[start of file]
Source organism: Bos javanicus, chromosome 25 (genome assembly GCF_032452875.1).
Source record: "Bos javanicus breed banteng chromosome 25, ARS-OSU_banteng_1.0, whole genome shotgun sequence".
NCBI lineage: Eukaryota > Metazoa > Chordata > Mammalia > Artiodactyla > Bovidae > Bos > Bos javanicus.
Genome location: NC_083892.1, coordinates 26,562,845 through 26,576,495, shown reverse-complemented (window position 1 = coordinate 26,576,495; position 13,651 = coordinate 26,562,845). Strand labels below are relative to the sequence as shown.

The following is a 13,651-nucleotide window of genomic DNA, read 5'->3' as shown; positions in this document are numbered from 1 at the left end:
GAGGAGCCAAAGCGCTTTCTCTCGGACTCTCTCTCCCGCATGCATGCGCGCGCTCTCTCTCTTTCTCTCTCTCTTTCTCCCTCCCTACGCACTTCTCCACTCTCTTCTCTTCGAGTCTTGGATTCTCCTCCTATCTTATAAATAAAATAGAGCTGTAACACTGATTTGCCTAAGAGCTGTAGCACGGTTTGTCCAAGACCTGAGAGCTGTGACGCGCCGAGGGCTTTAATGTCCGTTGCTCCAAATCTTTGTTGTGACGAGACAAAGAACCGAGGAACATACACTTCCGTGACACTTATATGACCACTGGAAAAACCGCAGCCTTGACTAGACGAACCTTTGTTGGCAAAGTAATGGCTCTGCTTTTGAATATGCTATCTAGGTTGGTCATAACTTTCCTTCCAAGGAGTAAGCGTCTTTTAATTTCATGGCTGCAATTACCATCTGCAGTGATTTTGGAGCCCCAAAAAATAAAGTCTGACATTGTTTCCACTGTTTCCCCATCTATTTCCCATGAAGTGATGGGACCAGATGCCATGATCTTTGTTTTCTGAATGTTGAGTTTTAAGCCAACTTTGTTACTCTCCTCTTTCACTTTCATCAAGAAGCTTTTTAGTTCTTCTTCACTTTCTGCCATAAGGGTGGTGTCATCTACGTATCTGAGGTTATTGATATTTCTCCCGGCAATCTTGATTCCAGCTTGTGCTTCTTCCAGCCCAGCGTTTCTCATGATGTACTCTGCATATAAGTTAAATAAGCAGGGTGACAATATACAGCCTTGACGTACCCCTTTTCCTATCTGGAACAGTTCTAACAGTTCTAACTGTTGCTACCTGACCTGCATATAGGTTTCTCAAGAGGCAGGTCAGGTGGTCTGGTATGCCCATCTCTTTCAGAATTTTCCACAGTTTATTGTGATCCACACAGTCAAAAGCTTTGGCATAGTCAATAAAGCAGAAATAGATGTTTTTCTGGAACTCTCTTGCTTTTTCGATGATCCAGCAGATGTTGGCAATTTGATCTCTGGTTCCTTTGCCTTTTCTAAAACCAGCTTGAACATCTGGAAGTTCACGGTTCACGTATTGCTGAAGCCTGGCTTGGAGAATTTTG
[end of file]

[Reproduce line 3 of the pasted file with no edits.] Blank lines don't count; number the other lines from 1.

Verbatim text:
NCBI lineage: Eukaryota > Metazoa > Chordata > Mammalia > Artiodactyla > Bovidae > Bos > Bos javanicus.